“Hospitality is indeed at the heart of our approach at Mille Castle,“, explains winemaker Constance Slaughter, of French origin, who owns the winery with her American husband, Larry. “We offer private tours of the estate, including the vineyard, castle, medieval chapel, landscaped gardens, viticulture museum and private archive collection. » The visits end with a private tasting in the renovated 1907 cellar or at the castle.
She continues: “After a huge renovation project carried out by local artisans, we are delighted to share this incredible estate with the wider public. THE aptesians (locals) are happy to finally access this part of their local heritage and share personal stories. Guest villas invite visitors to stay a while for a Southern Rhône immersion.
Welcoming guests the Italian way
Another winery offering premium hospitality to the general public can be found in the Chianti region in Italy.
The Mill of Grace is a spectacular property that welcomed over 12,000 visitors last year and sold 20% of its production through the tasting room. Staffed by experienced guides speaking English, German, French and Spanish, the tasting is not intimidating and everyone leaves with more wine knowledge than before they arrived. After all, Italians are all about style.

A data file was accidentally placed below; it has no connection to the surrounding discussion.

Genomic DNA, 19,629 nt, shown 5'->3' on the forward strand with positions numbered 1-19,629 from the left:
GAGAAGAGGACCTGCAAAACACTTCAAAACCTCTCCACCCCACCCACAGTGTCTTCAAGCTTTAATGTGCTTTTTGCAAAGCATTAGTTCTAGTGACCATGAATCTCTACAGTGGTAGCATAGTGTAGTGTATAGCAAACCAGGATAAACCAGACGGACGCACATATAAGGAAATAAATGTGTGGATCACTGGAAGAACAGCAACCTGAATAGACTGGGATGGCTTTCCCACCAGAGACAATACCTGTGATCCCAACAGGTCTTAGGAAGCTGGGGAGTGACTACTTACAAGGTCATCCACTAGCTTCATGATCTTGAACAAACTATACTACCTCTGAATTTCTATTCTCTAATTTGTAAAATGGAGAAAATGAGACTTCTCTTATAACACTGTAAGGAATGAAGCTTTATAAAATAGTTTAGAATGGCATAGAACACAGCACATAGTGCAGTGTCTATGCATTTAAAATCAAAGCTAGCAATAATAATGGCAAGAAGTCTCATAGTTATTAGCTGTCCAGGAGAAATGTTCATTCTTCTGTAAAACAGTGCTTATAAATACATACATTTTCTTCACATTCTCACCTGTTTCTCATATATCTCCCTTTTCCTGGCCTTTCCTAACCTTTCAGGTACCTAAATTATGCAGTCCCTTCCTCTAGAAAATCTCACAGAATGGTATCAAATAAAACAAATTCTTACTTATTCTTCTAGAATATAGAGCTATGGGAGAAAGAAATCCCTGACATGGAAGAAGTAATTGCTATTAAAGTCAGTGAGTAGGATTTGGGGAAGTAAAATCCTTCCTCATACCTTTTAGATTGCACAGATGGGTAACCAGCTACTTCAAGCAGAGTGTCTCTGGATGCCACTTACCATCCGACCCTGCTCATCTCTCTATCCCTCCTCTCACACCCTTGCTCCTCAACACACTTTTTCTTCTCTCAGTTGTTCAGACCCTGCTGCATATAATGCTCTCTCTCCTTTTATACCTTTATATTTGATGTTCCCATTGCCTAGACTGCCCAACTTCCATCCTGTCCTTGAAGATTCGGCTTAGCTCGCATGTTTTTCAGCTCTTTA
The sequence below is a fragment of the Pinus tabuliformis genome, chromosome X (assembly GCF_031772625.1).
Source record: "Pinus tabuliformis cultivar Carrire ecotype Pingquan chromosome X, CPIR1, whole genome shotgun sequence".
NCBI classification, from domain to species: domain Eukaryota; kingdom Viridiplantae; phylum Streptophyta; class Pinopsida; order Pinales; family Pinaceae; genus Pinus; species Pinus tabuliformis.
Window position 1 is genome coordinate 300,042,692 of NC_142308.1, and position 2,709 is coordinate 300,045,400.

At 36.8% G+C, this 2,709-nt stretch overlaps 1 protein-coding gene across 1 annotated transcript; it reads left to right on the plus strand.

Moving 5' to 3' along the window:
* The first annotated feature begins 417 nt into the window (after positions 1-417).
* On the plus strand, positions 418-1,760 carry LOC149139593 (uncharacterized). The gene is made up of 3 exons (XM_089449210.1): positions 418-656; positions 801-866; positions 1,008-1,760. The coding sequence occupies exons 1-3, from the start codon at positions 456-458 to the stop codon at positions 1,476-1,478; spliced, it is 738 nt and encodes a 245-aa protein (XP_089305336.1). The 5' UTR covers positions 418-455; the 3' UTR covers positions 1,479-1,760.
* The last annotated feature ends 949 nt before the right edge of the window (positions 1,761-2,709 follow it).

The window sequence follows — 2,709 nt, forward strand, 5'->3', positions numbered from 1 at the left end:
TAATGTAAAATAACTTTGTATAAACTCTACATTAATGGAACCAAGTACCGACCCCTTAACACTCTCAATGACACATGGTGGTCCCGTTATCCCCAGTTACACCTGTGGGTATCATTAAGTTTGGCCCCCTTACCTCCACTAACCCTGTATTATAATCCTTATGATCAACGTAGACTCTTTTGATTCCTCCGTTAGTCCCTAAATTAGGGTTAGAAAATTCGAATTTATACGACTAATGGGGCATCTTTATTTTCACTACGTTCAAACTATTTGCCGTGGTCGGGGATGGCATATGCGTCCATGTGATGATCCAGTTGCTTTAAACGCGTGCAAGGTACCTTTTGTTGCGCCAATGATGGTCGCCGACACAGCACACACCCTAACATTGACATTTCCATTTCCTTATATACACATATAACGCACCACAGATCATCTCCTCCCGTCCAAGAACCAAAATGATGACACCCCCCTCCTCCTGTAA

“For us, the approach to hospitality is very important. Over the past five years, we have invested money to create the best conditions for welcoming people especially for wine tastings and visits to the vineyards,” says the winery director. Iacopo Morganti. “Our customers are happy to walk through the vineyards, taste the wines outside and also eat something.”
Il Molino di Grace breathes history in its hospitality and art, which is very important to the The Grace family, can be breathtaking but accessible. A farm is available as an AirBnB in the vineyards dotted with outdoor sculptures among the rolling hills of Chianti. Book this stunning property via the link on the Vineyard Stay website.
In another region of Tuscany, Montalcinomost Brunello producers do not have tasting rooms. Tasting wine bars are scattered around this charming town. Longtime producer Tommaso Cortonesi, of Cortonesi Montalcino Wineswill take a visitor to the industry to tour and taste, but draws on the very well stocked Enoteca la Fortezza di Montalcinowith its highly qualified staff, to present its 5,000 case production wine to the public.